“It’s as difficult an environment for LIHEAP as we’ve ever seen,” Carle said.
Still, he said Leahy is optimistic Congress will be able to improve on President Obama’s LIHEAP proposal.
“It’s just a matter of how much,” Carle said.
Rep. Peter Welch, D-Vt., on Thursday sent a letter to the Department of Health and Human Services calling for the immediate release of “as much LIHEAP funding as possible” under the current continuing resolution.
“Even in good economic times, LIHEAP is a critical lifeline for countless Vermonters,” Welch said. “Now, with wages stagnate, a tough economy, rising fuel prices and Vermonters struggling to recover from Tropical Storm Irene, it is even more critical. Winter is upon us in the Northeast and we need to get the money to those who need it now.”
Officials are not upbeat about the prospect of state government being able to kick in some money to supplement the LIHEAP resources. When the Legislature convenes in January it will face a tough budget process that will include an unforeseen variable: Expenses related to road and bridge repairs associated with Tropical Storm Irene.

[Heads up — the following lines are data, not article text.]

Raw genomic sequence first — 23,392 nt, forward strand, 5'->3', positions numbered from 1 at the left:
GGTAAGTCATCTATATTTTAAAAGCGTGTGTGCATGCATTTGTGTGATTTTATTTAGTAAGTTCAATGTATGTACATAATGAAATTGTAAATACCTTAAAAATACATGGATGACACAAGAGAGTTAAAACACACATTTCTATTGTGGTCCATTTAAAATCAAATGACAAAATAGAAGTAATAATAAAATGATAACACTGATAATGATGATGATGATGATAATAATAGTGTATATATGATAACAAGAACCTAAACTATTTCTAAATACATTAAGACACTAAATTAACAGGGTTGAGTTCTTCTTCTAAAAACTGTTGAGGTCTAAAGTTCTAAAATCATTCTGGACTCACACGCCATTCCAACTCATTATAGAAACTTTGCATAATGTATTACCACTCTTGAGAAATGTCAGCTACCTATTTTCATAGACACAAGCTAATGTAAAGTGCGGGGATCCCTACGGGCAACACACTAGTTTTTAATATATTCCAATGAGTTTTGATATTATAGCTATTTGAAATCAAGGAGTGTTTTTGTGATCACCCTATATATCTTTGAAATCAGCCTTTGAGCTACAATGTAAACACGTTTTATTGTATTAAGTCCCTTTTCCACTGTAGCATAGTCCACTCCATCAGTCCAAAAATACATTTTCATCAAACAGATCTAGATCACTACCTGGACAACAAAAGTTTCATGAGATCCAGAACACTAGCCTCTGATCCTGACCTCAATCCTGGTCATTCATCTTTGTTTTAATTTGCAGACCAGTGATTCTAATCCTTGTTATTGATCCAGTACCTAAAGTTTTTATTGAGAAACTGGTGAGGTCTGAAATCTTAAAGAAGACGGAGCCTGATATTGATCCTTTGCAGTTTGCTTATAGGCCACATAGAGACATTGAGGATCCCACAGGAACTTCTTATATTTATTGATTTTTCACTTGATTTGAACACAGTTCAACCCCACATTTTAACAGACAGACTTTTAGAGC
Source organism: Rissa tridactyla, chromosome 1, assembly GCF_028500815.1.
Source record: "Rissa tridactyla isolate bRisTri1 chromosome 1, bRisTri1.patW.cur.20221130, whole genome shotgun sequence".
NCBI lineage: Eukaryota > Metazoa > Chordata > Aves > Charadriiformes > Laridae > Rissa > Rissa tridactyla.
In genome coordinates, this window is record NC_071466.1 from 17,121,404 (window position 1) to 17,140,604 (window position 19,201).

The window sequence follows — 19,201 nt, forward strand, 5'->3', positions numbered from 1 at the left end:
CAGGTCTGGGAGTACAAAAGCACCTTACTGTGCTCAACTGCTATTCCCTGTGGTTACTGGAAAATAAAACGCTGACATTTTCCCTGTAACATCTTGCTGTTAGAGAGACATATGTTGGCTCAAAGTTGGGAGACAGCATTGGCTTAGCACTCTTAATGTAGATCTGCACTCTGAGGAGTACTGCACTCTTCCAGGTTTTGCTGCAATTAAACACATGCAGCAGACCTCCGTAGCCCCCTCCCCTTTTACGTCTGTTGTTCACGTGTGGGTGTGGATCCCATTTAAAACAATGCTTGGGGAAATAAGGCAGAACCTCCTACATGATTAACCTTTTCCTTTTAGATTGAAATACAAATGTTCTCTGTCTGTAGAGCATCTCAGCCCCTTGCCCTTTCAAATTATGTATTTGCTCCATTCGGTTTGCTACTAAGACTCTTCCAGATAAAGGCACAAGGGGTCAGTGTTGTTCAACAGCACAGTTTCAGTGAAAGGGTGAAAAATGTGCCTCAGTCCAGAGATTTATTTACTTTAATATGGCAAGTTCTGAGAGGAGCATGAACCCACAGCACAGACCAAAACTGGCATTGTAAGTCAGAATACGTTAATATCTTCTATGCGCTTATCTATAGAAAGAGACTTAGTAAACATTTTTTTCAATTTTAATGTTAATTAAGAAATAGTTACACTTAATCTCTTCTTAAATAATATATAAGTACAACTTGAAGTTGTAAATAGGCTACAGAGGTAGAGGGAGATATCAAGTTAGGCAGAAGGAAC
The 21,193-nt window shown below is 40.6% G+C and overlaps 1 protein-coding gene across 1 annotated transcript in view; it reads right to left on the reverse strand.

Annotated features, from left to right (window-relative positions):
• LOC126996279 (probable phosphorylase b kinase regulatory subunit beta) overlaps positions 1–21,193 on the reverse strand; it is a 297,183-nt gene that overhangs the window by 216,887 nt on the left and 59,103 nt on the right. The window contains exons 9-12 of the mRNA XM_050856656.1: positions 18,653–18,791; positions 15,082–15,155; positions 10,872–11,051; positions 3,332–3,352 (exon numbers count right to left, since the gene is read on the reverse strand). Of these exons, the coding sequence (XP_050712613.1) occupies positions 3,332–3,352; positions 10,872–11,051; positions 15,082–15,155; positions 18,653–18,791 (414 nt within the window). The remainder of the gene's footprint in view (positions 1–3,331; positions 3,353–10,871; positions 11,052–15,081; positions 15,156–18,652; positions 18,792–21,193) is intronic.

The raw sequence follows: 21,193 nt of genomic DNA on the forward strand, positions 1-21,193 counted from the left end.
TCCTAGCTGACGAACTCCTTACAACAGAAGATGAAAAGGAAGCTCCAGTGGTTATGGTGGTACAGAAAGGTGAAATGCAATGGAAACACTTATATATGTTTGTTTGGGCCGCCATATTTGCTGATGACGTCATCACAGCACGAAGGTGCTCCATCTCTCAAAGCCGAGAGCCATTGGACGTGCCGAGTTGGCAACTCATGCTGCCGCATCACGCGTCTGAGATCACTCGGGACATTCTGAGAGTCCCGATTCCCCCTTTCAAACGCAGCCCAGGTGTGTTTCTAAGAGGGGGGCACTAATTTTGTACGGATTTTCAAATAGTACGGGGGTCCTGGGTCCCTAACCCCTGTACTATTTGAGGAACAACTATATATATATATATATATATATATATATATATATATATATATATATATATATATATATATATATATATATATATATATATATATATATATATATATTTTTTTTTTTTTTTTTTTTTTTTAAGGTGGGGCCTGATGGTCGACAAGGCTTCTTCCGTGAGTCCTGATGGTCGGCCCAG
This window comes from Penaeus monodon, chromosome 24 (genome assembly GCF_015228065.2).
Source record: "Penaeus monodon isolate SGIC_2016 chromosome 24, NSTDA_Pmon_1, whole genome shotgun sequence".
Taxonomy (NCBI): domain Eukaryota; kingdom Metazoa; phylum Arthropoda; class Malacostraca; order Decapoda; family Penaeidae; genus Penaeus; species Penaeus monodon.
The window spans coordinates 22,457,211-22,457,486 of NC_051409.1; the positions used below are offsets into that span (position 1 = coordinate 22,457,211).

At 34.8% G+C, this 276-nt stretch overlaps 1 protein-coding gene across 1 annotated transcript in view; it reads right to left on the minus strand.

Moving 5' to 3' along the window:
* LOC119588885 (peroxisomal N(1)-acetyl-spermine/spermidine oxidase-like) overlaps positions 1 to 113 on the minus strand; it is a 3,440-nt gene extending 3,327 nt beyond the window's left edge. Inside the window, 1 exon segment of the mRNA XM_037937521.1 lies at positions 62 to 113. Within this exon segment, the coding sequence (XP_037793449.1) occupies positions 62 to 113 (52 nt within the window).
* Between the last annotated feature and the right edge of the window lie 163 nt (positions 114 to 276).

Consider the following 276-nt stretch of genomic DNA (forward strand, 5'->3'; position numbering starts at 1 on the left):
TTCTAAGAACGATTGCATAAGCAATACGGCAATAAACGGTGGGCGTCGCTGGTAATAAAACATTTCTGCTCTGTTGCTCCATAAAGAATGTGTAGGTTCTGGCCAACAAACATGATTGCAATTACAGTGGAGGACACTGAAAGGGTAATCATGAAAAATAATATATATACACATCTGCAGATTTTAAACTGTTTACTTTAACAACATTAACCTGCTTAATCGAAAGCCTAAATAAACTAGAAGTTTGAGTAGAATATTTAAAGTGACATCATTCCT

Meanwhile, low-income residents are becoming nervous about the prospect of getting enough fuel to heat their homes for the winter, said Karen Haury, executive director of Addison Community Action/Champlain Valley Office of Economic Opportunity (ACA/CVOEO). The organization funnels aid to residents who are on the verge of running out of fuel and/or seeing their electricity shut off. ACA/CVOEO can tap resources from the federal Crisis Fuel Assistance Program, as well as through the Warmth and Shareheat programs offered by Green Mountain Power and Central Vermont Public Service Corp., respectively.
Those emergency funds are helpful but aren’t meant to cover the long-term needs of clients, Haury noted.
Moffi said Vermont is anticipating a total of $2.5 million through the Crisis Fuel Assistance Program, a sum that is not likely to make a huge dent in clients’ winter fuel bills.
“That $2.5 million won’t last terribly long,” said Moffi.
“People are afraid they will not get a check, and if they do, they think it will be so little that it won’t do much good,” Haury said.
A family of four cannot earn more than $3,447 per month to qualify for the federal fuel subsidies distributed through the state, according to information provided by ACA/CVOEO.
Helping Overcome Poverty’s Effects (HOPE) is another organization trying to help people facing heating fuel and other utility crises. But Jeanne Montross, HOPE’s executive director, stressed the organization does not have a lot of resources — just enough to help someone avert a power shut-off or put a little fuel in their tank while they search for a more permanent solution.
HOPE has traditionally maintained a pile of donated wood to distribute to clients. Unfortunately, HOPE hardly has any wood reserves right now.
“Luckily, we have had a long-warm autumn,” Montross said.
“I think it is going to be a very tough winter.”
Reporter John Flowers is at firstname.lastname@example.org.